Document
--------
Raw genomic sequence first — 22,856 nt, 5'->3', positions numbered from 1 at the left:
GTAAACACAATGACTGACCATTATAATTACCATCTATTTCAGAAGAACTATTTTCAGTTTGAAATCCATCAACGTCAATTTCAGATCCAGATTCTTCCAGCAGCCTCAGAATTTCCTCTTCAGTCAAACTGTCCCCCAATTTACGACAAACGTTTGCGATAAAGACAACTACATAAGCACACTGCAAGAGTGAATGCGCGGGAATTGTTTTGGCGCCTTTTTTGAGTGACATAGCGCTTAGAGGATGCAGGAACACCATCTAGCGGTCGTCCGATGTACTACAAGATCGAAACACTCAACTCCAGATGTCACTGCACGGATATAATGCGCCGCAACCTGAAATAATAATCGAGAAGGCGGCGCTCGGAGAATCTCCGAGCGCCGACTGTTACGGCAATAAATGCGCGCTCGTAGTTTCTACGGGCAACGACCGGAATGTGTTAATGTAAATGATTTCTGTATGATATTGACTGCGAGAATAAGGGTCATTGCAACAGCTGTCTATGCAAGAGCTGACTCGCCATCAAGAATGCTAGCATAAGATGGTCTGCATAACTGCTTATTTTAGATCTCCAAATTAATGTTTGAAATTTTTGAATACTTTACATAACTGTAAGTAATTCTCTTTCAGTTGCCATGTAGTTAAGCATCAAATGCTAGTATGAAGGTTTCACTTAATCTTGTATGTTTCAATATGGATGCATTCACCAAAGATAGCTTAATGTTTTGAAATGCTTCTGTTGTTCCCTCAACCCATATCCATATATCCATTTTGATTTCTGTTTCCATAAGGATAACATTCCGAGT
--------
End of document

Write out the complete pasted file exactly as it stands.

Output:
Raw genomic sequence first — 22,856 nt, 5'->3', positions numbered from 1 at the left:
GTAAACACAATGACTGACCATTATAATTACCATCTATTTCAGAAGAACTATTTTCAGTTTGAAATCCATCAACGTCAATTTCAGATCCAGATTCTTCCAGCAGCCTCAGAATTTCCTCTTCAGTCAAACTGTCCCCCAATTTACGACAAACGTTTGCGATAAAGACAACTACATAAGCACACTGCAAGAGTGAATGCGCGGGAATTGTTTTGGCGCCTTTTTTGAGTGACATAGCGCTTAGAGGATGCAGGAACACCATCTAGCGGTCGTCCGATGTACTACAAGATCGAAACACTCAACTCCAGATGTCACTGCACGGATATAATGCGCCGCAACCTGAAATAATAATCGAGAAGGCGGCGCTCGGAGAATCTCCGAGCGCCGACTGTTACGGCAATAAATGCGCGCTCGTAGTTTCTACGGGCAACGACCGGAATGTGTTAATGTAAATGATTTCTGTATGATATTGACTGCGAGAATAAGGGTCATTGCAACAGCTGTCTATGCAAGAGCTGACTCGCCATCAAGAATGCTAGCATAAGATGGTCTGCATAACTGCTTATTTTAGATCTCCAAATTAATGTTTGAAATTTTTGAATACTTTACATAACTGTAAGTAATTCTCTTTCAGTTGCCATGTAGTTAAGCATCAAATGCTAGTATGAAGGTTTCACTTAATCTTGTATGTTTCAATATGGATGCATTCACCAAAGATAGCTTAATGTTTTGAAATGCTTCTGTTGTTCCCTCAACCCATATCCATATATCCATTTTGATTTCTGTTTCCATAAGGATAACATTCCGAGT